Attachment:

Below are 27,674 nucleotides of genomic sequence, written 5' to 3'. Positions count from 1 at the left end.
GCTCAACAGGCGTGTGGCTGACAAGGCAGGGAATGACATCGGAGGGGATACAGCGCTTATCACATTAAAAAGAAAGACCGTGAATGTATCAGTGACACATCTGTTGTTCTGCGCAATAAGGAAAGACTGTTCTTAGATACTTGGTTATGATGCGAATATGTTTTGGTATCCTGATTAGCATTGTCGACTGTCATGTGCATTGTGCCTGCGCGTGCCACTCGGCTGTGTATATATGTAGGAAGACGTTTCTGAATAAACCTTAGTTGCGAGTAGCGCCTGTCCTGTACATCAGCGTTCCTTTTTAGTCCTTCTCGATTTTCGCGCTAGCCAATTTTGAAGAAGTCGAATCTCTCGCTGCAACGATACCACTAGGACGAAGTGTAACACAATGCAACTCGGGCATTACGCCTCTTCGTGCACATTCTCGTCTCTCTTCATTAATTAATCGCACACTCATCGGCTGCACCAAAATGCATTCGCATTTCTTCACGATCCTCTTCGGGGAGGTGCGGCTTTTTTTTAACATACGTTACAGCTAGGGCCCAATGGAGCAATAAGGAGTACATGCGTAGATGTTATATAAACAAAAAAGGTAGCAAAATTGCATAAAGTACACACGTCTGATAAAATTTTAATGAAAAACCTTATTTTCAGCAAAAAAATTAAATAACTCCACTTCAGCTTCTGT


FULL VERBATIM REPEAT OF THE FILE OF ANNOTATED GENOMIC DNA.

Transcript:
Below are 27,674 nucleotides of genomic sequence, written 5' to 3'. Positions count from 1 at the left end.
GCTCAACAGGCGTGTGGCTGACAAGGCAGGGAATGACATCGGAGGGGATACAGCGCTTATCACATTAAAAAGAAAGACCGTGAATGTATCAGTGACACATCTGTTGTTCTGCGCAATAAGGAAAGACTGTTCTTAGATACTTGGTTATGATGCGAATATGTTTTGGTATCCTGATTAGCATTGTCGACTGTCATGTGCATTGTGCCTGCGCGTGCCACTCGGCTGTGTATATATGTAGGAAGACGTTTCTGAATAAACCTTAGTTGCGAGTAGCGCCTGTCCTGTACATCAGCGTTCCTTTTTAGTCCTTCTCGATTTTCGCGCTAGCCAATTTTGAAGAAGTCGAATCTCTCGCTGCAACGATACCACTAGGACGAAGTGTAACACAATGCAACTCGGGCATTACGCCTCTTCGTGCACATTCTCGTCTCTCTTCATTAATTAATCGCACACTCATCGGCTGCACCAAAATGCATTCGCATTTCTTCACGATCCTCTTCGGGGAGGTGCGGCTTTTTTTTAACATACGTTACAGCTAGGGCCCAATGGAGCAATAAGGAGTACATGCGTAGATGTTATATAAACAAAAAAGGTAGCAAAATTGCATAAAGTACACACGTCTGATAAAATTTTAATGAAAAACCTTATTTTCAGCAAAAAAATTAAATAACTCCACTTCAGCTTCTGT